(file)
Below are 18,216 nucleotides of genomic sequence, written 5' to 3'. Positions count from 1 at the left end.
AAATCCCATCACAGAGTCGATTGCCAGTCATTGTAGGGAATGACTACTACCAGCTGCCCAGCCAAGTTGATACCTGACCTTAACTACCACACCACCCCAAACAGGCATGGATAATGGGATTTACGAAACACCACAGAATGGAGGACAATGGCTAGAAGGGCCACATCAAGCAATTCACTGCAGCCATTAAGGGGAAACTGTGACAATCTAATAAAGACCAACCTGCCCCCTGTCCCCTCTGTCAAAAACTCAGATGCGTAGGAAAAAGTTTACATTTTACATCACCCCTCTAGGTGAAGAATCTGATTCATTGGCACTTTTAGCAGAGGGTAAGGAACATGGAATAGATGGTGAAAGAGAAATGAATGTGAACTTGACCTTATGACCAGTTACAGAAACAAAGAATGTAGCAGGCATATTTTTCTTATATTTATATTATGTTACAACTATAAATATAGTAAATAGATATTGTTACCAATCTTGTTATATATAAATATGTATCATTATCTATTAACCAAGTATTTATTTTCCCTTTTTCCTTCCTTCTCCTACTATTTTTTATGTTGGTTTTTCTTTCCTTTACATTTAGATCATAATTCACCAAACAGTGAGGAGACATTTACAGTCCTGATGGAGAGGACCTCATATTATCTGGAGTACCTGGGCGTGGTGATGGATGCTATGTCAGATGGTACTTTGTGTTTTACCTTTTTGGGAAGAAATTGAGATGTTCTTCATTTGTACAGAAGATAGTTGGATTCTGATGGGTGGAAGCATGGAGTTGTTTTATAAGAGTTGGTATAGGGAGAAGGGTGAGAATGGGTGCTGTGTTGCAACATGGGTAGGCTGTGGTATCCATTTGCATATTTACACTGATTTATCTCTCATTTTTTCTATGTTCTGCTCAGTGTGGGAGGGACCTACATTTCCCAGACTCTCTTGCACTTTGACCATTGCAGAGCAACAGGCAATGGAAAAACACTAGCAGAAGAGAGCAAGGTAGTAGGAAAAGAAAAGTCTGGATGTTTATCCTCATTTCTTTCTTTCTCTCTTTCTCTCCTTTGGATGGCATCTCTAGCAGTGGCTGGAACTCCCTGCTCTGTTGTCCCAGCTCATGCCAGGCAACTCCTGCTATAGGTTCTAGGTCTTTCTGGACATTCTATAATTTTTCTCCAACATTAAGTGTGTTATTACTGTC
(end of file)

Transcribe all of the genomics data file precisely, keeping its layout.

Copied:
Below are 18,216 nucleotides of genomic sequence, written 5' to 3'. Positions count from 1 at the left end.
AAATCCCATCACAGAGTCGATTGCCAGTCATTGTAGGGAATGACTACTACCAGCTGCCCAGCCAAGTTGATACCTGACCTTAACTACCACACCACCCCAAACAGGCATGGATAATGGGATTTACGAAACACCACAGAATGGAGGACAATGGCTAGAAGGGCCACATCAAGCAATTCACTGCAGCCATTAAGGGGAAACTGTGACAATCTAATAAAGACCAACCTGCCCCCTGTCCCCTCTGTCAAAAACTCAGATGCGTAGGAAAAAGTTTACATTTTACATCACCCCTCTAGGTGAAGAATCTGATTCATTGGCACTTTTAGCAGAGGGTAAGGAACATGGAATAGATGGTGAAAGAGAAATGAATGTGAACTTGACCTTATGACCAGTTACAGAAACAAAGAATGTAGCAGGCATATTTTTCTTATATTTATATTATGTTACAACTATAAATATAGTAAATAGATATTGTTACCAATCTTGTTATATATAAATATGTATCATTATCTATTAACCAAGTATTTATTTTCCCTTTTTCCTTCCTTCTCCTACTATTTTTTATGTTGGTTTTTCTTTCCTTTACATTTAGATCATAATTCACCAAACAGTGAGGAGACATTTACAGTCCTGATGGAGAGGACCTCATATTATCTGGAGTACCTGGGCGTGGTGATGGATGCTATGTCAGATGGTACTTTGTGTTTTACCTTTTTGGGAAGAAATTGAGATGTTCTTCATTTGTACAGAAGATAGTTGGATTCTGATGGGTGGAAGCATGGAGTTGTTTTATAAGAGTTGGTATAGGGAGAAGGGTGAGAATGGGTGCTGTGTTGCAACATGGGTAGGCTGTGGTATCCATTTGCATATTTACACTGATTTATCTCTCATTTTTTCTATGTTCTGCTCAGTGTGGGAGGGACCTACATTTCCCAGACTCTCTTGCACTTTGACCATTGCAGAGCAACAGGCAATGGAAAAACACTAGCAGAAGAGAGCAAGGTAGTAGGAAAAGAAAAGTCTGGATGTTTATCCTCATTTCTTTCTTTCTCTCTTTCTCTCCTTTGGATGGCATCTCTAGCAGTGGCTGGAACTCCCTGCTCTGTTGTCCCAGCTCATGCCAGGCAACTCCTGCTATAGGTTCTAGGTCTTTCTGGACATTCTATAATTTTTCTCCAACATTAAGTGTGTTATTACTGTC